Design student creates device that rapidly stops bleeding from stab wounds

·2-min read

A university student has designed a device that can rapidly stop catastrophic blood loss from stab wounds.

The device uses pressure to prevent bleeding, targeting areas that are usually difficult to treat, such as the armpit, groin and abdomen.

It is made up of a silicon sleeve and a handheld device.

The sleeve - a tamponade - is put into the wound and then connected to the handheld device - called an actuator.

After the wound is found by the actuator, it inflates to a defined pressure to prevent internal bleeding.

It was designed by Joseph Bentley, a product design and technology student at Loughborough University.

He said that the prototype, called REACT, is quicker and more effective than the traditional method of wound packing.

Wound packs are used by paramedics but police are often first on the scene at a stabbing so Mr Bentley said he wanted to create a product they could easily use.

A stabbing victim can bleed to death in as little as five minutes, so the priority is to stop blood loss as quickly as possible.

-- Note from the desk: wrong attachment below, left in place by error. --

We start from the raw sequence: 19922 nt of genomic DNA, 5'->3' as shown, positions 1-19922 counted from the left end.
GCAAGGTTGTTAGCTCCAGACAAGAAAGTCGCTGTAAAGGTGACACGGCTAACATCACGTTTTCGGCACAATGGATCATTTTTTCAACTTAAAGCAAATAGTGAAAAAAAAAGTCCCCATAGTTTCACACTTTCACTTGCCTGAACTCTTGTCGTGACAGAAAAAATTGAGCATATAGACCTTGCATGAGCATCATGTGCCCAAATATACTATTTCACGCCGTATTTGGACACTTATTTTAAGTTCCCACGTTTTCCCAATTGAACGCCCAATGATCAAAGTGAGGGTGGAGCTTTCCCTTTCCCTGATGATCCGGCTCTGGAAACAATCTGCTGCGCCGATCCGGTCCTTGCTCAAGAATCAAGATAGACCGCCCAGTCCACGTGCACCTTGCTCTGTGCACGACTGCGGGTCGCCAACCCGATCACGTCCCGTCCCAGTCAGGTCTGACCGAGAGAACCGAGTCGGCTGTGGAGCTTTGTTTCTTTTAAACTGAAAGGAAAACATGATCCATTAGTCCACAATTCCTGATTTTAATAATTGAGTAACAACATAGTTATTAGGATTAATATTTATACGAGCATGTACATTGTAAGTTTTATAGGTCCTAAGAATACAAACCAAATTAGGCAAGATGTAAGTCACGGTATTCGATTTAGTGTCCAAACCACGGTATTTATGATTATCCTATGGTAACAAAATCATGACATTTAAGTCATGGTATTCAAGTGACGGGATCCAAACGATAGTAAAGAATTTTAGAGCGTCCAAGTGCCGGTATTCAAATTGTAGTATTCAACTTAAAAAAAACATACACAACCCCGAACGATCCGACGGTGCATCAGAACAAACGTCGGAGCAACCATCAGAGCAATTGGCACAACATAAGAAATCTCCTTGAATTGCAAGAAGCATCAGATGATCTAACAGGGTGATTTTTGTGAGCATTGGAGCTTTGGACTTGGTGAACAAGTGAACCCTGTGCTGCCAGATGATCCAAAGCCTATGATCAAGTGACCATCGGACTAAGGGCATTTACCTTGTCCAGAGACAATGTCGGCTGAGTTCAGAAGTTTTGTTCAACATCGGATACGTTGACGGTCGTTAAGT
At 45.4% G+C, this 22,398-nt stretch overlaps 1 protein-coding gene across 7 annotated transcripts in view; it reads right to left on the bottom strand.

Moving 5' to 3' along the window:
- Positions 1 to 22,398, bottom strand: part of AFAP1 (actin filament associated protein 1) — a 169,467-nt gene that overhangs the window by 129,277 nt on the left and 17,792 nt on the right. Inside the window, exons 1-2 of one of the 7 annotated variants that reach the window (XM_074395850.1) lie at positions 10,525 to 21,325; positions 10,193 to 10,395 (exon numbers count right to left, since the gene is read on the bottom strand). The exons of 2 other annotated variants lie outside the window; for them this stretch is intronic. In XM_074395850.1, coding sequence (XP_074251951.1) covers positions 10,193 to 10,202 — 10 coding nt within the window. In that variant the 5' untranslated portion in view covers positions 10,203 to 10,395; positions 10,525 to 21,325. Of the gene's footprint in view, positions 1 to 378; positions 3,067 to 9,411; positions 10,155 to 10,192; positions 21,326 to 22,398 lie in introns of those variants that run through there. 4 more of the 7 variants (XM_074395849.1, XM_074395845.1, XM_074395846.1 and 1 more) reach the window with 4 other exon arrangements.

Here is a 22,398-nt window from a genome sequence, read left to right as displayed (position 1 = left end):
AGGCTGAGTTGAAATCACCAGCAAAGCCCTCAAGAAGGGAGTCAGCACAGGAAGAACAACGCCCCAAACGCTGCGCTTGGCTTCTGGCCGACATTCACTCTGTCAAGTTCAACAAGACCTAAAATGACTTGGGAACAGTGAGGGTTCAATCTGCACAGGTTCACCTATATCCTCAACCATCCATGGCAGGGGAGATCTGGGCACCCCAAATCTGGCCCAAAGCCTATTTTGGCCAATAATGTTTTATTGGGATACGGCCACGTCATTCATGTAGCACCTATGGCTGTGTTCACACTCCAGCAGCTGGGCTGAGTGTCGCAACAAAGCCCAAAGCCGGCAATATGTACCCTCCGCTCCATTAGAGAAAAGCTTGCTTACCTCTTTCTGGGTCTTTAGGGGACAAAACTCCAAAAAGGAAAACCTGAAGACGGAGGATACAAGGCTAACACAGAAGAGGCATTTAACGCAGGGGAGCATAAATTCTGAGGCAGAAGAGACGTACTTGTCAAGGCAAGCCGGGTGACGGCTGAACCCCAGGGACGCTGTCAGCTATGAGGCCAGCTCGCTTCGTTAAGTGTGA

Mr Bentley said: "Police and paramedics normally use a bleed control kit that contains gauze that they press into the wound with large amounts of force.

"In some circumstances, the gauze can be pushed into the wound in a procedure known as wound packing.

"This gauze fills up the space inside the wound, providing internal pressure to the site and pinching close any potential severed arteries.

"This is not viable in wounds in a cavity like the abdomen, as you would run out of gauze trying to fill up the empty space."

Mr Bentley said REACT is "quicker and simpler" than wound packing, which can take up to a minute and must be removed and re-done if it is not tight enough the first time.

He also said that the device can be safely and easily removed in surgery, unlike gauze.

"When surgeons try and remove gauze from a wound, it often rips out the blood clot with it, causing bleeding to resume.

"REACT works like the balloon on the inside of papier mache, and can be removed safely leaving the clot intact."

Mr Bentley has filed for a UK patent for REACT and aims to develop the prototype to include wounds in other parts of the body.

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